CHARLOTTE, N.C. — Channel 9 discovered leadership at Charlotte Fire Department had firefighters film a commercial for expensive watches while they were on duty and on the taxpayer's dime.
Deputy Fire Chief Rich Granger told Channel 9 that North Carolina Emergency Management asked Charlotte Fire to participate in the Casio watch filming 18 months ago and that Emergency Management would also use the footage to seek grant funding from state lawmakers.
However, after Hurricane Matthew hit in October 2016, Emergency Management told Channel 9 the agency focused on response and never revisited creating a video.
The footage was used to advertise the Casio Mudmaster GG 1000.
"It was a commercial for a watch, a very expensive watch, on fire department grounds using fire department property and fire department time," Battalion Chief Tim Rogers said.
Rogers said he learned of the commercial a year ago, when he received an email about Charlotte Fire's Urban Search and Rescue team from the Transylvania County EMS director, congratulating them on the Casio commercial.
"I was irate. You can't do that," Rogers said. "We can’t use department time and energy to promote a product like that."
Eyewitness News learned that five Charlotte firefighters from Station 10 participated in the filming while on the clock.
CFD said it didn't relocate any trucks to cover Station 10 during that filming.
However, Channel 9 obtained GPS records and truck logs that reveal ladder truck 2 moved from Station 2 on South Boulevard to Station 10 on Wilkinson Boulevard for almost two and half hours during the filming.
CFD initially told Channel 9 that "no compensation of any kind (money, material, etc.) was granted to any employee of the Charlotte Fire Department" because of the video.
However, anchor Allison Latos obtained an email from a month before filming, in which a videographer from the production company told Charlotte Capt. Jeff Bright, "I am happy to get you 10 of these watches and you can give them to whomever you want."
CFD later acknowledged seven Charlotte firefighters received watches at a discounted price of $25 each.
A search of the Casio website shows the watch sells for $320, and Channel 9 found the same price listed online at outdoor retailer, REI.
The city of Charlotte's gift policy defines as a gift as, "anything of economic value, including but not limited to money, discount, promise, favor, special privilege, service, or other property of any kind."
The policy also states, "no city employee shall directly or indirectly solicit or accept any gift with a value of more than fifty dollars".
Becki Gray, with the government watchdog group John Locke Foundation, told Channel 9 she has a problem with the footage.
"The bigger question is whether it's a watch, or a car or a trip, was the gift policy followed and more importantly, were good government policies in place?" Gray said. "It is important that there's not even a perception that there's any kind of pay for play, that there's any kind of special favors being granted with taxpayer resources."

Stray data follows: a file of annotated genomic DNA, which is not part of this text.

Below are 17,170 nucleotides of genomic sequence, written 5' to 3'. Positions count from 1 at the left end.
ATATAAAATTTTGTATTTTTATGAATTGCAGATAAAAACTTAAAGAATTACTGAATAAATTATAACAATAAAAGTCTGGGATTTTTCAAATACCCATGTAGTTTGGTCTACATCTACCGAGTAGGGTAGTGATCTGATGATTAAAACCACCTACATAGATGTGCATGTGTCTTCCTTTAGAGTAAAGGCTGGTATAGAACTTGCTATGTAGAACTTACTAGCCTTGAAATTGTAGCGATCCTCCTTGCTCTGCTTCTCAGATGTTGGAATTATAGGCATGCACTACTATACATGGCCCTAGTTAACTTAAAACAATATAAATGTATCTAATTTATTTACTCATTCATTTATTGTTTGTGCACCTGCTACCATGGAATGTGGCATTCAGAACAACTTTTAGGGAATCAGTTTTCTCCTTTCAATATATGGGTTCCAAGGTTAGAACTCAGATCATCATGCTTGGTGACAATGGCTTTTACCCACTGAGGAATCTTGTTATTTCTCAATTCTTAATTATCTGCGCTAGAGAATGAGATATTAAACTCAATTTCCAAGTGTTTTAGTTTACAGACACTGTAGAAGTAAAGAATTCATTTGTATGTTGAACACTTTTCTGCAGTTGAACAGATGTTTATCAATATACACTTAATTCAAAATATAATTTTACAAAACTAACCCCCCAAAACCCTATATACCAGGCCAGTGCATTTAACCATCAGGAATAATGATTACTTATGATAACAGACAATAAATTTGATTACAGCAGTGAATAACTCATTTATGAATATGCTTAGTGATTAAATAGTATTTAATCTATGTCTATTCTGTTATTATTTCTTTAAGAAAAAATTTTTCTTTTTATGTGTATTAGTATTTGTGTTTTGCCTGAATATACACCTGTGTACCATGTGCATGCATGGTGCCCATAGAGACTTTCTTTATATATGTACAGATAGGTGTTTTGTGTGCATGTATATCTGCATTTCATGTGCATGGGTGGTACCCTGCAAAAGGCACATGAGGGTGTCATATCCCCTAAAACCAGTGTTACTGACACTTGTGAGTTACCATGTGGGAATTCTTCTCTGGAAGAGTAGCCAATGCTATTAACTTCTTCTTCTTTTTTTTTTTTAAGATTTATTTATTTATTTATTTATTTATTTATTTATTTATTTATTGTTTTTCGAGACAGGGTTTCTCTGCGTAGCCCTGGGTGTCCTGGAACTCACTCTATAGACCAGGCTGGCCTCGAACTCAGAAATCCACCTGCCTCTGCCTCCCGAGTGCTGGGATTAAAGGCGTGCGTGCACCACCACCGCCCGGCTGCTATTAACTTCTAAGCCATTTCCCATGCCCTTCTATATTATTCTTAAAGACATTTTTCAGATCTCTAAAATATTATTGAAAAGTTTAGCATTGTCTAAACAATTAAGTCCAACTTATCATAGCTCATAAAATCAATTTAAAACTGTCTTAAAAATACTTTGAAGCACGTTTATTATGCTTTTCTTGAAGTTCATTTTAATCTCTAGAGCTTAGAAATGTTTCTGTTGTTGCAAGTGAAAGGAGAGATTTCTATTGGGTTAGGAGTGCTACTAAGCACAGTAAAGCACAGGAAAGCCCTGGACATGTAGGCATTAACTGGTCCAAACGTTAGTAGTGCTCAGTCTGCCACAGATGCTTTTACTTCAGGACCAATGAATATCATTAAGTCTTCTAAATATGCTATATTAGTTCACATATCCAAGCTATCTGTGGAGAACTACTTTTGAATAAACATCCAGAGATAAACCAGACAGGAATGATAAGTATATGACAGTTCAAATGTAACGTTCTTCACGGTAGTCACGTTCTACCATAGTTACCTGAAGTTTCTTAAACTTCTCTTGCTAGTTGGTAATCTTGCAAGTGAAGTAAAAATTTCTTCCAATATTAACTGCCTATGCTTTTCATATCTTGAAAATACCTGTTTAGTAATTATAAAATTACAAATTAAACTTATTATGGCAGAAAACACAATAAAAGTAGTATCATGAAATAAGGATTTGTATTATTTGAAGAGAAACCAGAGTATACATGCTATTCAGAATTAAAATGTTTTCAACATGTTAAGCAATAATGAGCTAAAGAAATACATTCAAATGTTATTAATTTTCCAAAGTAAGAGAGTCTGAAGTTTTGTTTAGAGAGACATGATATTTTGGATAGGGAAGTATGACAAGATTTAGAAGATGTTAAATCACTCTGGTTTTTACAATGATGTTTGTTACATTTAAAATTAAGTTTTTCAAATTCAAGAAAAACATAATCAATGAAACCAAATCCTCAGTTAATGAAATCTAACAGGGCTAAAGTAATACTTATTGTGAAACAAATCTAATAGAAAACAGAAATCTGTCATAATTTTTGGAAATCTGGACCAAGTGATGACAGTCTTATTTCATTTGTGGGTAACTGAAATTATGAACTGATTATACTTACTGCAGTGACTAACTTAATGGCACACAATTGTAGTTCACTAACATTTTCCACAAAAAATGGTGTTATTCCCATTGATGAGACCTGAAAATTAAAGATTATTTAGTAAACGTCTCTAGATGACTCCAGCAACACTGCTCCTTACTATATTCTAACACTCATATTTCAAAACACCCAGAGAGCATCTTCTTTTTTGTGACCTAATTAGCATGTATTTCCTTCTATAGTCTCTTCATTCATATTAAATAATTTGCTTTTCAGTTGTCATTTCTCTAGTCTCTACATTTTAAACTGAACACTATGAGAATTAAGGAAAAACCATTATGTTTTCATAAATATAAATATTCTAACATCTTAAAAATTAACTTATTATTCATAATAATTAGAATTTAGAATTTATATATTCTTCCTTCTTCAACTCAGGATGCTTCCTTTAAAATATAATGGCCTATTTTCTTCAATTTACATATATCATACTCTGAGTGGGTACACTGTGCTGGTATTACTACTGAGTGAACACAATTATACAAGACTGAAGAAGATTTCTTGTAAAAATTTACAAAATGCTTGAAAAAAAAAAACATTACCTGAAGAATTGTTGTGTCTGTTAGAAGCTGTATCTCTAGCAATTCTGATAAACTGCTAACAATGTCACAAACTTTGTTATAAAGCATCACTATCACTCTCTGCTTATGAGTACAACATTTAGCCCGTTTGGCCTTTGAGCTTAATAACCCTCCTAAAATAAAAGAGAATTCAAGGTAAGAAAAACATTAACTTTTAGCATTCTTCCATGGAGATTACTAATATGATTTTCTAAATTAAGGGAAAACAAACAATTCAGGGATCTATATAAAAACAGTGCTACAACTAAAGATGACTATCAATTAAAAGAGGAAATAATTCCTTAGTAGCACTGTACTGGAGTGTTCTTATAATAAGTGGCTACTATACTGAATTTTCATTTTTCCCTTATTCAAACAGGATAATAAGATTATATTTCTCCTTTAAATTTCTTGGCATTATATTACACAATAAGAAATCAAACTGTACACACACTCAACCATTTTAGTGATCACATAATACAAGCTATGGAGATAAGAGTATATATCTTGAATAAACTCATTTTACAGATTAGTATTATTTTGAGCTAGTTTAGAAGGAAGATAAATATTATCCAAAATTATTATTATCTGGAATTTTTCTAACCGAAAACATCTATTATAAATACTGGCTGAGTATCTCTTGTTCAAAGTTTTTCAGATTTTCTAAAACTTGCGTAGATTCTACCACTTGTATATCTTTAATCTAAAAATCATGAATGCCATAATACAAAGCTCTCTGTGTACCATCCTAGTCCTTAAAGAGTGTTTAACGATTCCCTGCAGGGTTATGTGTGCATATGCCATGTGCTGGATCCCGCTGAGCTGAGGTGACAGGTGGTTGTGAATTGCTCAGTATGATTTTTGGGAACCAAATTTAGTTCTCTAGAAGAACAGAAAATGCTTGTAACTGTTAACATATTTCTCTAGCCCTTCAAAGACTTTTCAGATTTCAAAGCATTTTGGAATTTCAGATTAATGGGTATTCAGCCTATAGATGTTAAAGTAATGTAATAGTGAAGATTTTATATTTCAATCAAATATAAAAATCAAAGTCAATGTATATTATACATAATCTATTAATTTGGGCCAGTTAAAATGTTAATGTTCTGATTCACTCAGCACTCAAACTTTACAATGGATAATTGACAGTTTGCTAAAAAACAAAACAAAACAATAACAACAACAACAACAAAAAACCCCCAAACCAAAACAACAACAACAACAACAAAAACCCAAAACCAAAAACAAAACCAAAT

Since September, Latos repeatedly asked CFD about how the department uses resources taxpayers pay for. Latos asked three times for someone to speak on camera about the situation but was told Charlotte Fire declines any interviews.
The Charlotte Fire Department did send a statement:
"The 1,164 men and women of the Charlotte Fire Department are dedicated and skilled fire service professionals who responded to 122,000 calls last year with an average response time of 4 minutes and 34 seconds. First and foremost, they are dedicated to providing the highest level of service to the Charlotte community. As we respect the process of this independent review, we reassert that this review is a matter of personnel and not subject to public release under NCGS 160A-168."
This controversy over the watch discount and filming of that commercial has prompted a Charlotte Fire internal investigation into potential ethical and city rule violations.
"It is a stain on every member," Rogers said.
Rogers claimed after he raised concerns, he faced retaliation when Deputy Chief Rich Granger notified him he was banned from state rescue programs, placed on modified duty and moved from Station 10.
He had received high performance ratings for the past decade and has spent 35 years as a Charlotte firefighter.
"The reason I'm doing this interview, as painful and hard as this is, is nobody else is ever going to go through this," said Rogers. "I hope our leadership will step up."
Charlotte-Mecklenburg Police Department is helping with the CFD internal investigation by conducting interviews. CMPD said that work is ongoing.
According to city rules, if the gift policy was violated "appropriate action will be taken against the employee, up to and including termination".
The City of Charlotte released this statement on the matter:
“The Charlotte Fire Department launched an independent review to learn more about this matter. The review is ongoing, and any findings are not subject to public release, pursuant to NCGS 160A-168.”
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